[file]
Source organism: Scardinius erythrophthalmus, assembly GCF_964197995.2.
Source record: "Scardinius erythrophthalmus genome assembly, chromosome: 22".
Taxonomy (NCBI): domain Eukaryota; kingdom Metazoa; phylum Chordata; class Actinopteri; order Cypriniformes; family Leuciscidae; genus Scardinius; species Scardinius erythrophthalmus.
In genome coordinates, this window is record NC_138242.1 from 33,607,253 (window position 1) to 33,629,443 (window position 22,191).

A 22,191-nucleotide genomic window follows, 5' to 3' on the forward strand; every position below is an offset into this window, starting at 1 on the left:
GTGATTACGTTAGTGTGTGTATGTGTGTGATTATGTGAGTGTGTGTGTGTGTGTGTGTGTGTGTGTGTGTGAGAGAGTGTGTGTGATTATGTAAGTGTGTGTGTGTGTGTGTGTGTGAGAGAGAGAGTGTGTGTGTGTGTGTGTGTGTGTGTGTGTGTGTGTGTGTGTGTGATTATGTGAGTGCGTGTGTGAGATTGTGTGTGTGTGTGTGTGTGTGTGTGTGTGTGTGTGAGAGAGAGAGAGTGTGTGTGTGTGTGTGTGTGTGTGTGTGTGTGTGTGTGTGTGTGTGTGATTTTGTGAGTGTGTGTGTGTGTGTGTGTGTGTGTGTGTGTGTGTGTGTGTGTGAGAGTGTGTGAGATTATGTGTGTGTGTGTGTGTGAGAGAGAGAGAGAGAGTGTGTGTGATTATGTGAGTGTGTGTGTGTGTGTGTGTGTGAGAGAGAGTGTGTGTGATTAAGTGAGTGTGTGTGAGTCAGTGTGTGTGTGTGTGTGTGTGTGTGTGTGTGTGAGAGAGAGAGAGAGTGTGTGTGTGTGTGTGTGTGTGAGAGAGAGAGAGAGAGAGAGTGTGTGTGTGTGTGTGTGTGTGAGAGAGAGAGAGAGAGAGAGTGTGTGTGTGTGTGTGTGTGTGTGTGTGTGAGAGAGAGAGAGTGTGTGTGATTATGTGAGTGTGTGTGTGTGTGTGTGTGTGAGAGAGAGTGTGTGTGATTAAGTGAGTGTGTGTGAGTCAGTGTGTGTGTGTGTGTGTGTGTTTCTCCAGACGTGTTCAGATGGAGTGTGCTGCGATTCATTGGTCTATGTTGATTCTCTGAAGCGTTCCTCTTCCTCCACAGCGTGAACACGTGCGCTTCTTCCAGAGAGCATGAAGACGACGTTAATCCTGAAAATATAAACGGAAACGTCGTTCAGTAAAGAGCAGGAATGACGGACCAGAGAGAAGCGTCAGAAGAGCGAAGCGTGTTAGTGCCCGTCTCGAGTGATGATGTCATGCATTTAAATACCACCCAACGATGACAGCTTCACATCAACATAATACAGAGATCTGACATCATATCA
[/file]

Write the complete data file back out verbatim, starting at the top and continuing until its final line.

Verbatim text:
Source organism: Scardinius erythrophthalmus, assembly GCF_964197995.2.
Source record: "Scardinius erythrophthalmus genome assembly, chromosome: 22".
Taxonomy (NCBI): domain Eukaryota; kingdom Metazoa; phylum Chordata; class Actinopteri; order Cypriniformes; family Leuciscidae; genus Scardinius; species Scardinius erythrophthalmus.
In genome coordinates, this window is record NC_138242.1 from 33,607,253 (window position 1) to 33,629,443 (window position 22,191).

A 22,191-nucleotide genomic window follows, 5' to 3' on the forward strand; every position below is an offset into this window, starting at 1 on the left:
GTGATTACGTTAGTGTGTGTATGTGTGTGATTATGTGAGTGTGTGTGTGTGTGTGTGTGTGTGTGTGTGTGAGAGAGTGTGTGTGATTATGTAAGTGTGTGTGTGTGTGTGTGTGTGAGAGAGAGAGTGTGTGTGTGTGTGTGTGTGTGTGTGTGTGTGTGTGTGTGTGTGATTATGTGAGTGCGTGTGTGAGATTGTGTGTGTGTGTGTGTGTGTGTGTGTGTGTGTGTGAGAGAGAGAGAGTGTGTGTGTGTGTGTGTGTGTGTGTGTGTGTGTGTGTGTGTGTGTGTGATTTTGTGAGTGTGTGTGTGTGTGTGTGTGTGTGTGTGTGTGTGTGTGTGTGTGAGAGTGTGTGAGATTATGTGTGTGTGTGTGTGTGAGAGAGAGAGAGAGAGTGTGTGTGATTATGTGAGTGTGTGTGTGTGTGTGTGTGTGAGAGAGAGTGTGTGTGATTAAGTGAGTGTGTGTGAGTCAGTGTGTGTGTGTGTGTGTGTGTGTGTGTGTGTGAGAGAGAGAGAGAGTGTGTGTGTGTGTGTGTGTGTGAGAGAGAGAGAGAGAGAGAGTGTGTGTGTGTGTGTGTGTGTGAGAGAGAGAGAGAGAGAGAGTGTGTGTGTGTGTGTGTGTGTGTGTGTGTGAGAGAGAGAGAGTGTGTGTGATTATGTGAGTGTGTGTGTGTGTGTGTGTGTGAGAGAGAGTGTGTGTGATTAAGTGAGTGTGTGTGAGTCAGTGTGTGTGTGTGTGTGTGTGTTTCTCCAGACGTGTTCAGATGGAGTGTGCTGCGATTCATTGGTCTATGTTGATTCTCTGAAGCGTTCCTCTTCCTCCACAGCGTGAACACGTGCGCTTCTTCCAGAGAGCATGAAGACGACGTTAATCCTGAAAATATAAACGGAAACGTCGTTCAGTAAAGAGCAGGAATGACGGACCAGAGAGAAGCGTCAGAAGAGCGAAGCGTGTTAGTGCCCGTCTCGAGTGATGATGTCATGCATTTAAATACCACCCAACGATGACAGCTTCACATCAACATAATACAGAGATCTGACATCATATCA